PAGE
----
Worldwide, approximately 3.6 billion people have dental caries in their permanent teeth.
In baby teeth, it affects about 620 million people or 9% of the population.


Tooth decay, also known as dental caries or cavities, is the breakdown of teeth due to acids made by bacteria.

The cavities can be several colors from yellow to black.

Signs and symptoms:

They can vary depending on the expansion of the cavity:

  • Pain or a toothache that happens without warning
  • Sensitive teeth
  • Pain when you eat or drink sweet, hot, or cold things
  • Holes or pits in your teeth
  • Black, white, or brown tooth stains
  • Pain when you bite down
  • Tender to pressure
  • Bad breath and foul tastes


Tooth decay is caused by biofilm (dental plaque) lying on the teeth. Certain bacteria in the biofilm produce acid in the presence of fermentable carbohydrates such as sucrose, fructose, and glucose

Four things are required for caries to form: a tooth surface (enamel or dentin), caries-causing bacteria, fermentable carbohydrates, and time.

Risk factors:

  • Clingy foods and drinks: Foods like sugar, soda, milk, ice cream, cereal, and chips are more likely to stay put and cause decay.
  • Poor brushing: When you don’t brush your teeth after eating and drinking, plaque and decay have a chance to form.
  • A lack of fluoride: This mineral, found in toothpaste, mouthwash, and some tap water, helps to prevent cavities and can reverse early tooth damage. 
  • Eating disorders: When you throw up over and over, stomach acid can dissolve teeth enamel, which may lead to cavities. 
  • Acid reflux disease: This condition forces stomach acid into your mouth and wears down your teeth, causing cavities.
  • The use of tobacco may also increase the risk for caries formation. Some brands of smokeless tobacco contain high sugar content, increasing susceptibility to caries.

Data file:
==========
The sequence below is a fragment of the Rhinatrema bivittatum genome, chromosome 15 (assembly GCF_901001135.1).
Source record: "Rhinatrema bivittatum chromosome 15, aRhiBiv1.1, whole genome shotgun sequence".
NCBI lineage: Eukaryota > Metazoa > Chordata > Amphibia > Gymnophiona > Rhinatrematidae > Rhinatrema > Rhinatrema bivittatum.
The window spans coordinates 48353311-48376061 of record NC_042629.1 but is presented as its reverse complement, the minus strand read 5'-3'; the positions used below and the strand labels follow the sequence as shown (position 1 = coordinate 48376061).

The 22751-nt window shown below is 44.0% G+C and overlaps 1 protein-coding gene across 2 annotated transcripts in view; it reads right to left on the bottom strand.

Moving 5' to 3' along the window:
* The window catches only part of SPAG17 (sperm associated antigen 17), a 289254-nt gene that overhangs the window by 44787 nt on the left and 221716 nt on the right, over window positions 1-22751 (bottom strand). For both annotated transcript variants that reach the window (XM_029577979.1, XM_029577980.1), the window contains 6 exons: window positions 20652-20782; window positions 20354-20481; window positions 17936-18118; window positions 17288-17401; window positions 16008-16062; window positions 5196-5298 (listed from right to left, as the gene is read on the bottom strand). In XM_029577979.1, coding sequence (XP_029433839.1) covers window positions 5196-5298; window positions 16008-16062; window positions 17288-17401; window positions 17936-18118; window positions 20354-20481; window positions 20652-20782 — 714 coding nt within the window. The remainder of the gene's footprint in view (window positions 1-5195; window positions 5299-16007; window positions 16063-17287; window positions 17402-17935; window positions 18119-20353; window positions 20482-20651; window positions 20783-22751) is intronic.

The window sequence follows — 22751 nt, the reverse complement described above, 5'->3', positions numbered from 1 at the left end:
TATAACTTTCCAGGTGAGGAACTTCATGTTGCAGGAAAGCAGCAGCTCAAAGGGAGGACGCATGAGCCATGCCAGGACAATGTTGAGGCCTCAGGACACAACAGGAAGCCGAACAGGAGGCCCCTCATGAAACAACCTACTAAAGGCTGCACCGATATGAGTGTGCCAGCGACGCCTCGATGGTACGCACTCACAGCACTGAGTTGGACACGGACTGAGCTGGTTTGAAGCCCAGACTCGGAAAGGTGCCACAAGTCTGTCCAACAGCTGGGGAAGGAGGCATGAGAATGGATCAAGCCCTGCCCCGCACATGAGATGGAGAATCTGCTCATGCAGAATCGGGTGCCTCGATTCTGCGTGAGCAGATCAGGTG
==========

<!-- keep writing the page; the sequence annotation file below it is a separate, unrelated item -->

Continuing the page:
• Poverty is also a significant social determinant for oral health. Lower socioeconomic status is often associated with dental caries.

*Risk factors include conditions that result in less saliva such as:

  • Diet high in simple sugar.
  • Diabetes mellitusdiabetes insipidus, Sjögren syndromesarcoidosis, and medications that decrease saliva flux such as antihistamines and antidepressants.
  • Stimulants, most notoriously methylamphetamine, also occlude the flow of saliva to an extreme degree. This is known as “meth mouth”. Tetrahydrocannabinol (THC), the active chemical substance in cannabis, also causes a nearly complete occlusion of salivation, known in colloquial terms as “cotton mouth”.
  • Radiation therapy of the head and neck may also damage the cells in salivary glands, somewhat increasing the likelihood of caries formation.

Reduced salivary flow rate is associated with increased caries since the buffering capability of saliva is not present to counterbalance the acidic environment created by certain foods.

*There are certain diseases and disorders affecting teeth that may leave an individual at a greater risk for cavities:

  • Molar incisor hypomineralization, which seems to be increasingly common.
  • Amelogenesis imperfecta.
  • Intrauterine and neonatal lead exposure promote tooth decay.


The presentation of caries is variable.

Initially, it may appear as a small chalky area (smooth surface caries), which may eventually develop into a large cavitation. Sometimes caries can be directly visible.

The inspection must include a good light source, dental mirror, and explorer.

However other methods of detection such as X-rays are used for less visible areas of teeth and to judge the extent of the destruction. 

Lasers for detecting caries allow detection without ionizing radiation and are now used for the detection of interproximal decay (between the teeth).

Early caries without cavitation is often diagnosed by blowing air across the suspect surface, which removes moisture and changes the optical properties of the unmineralized enamel.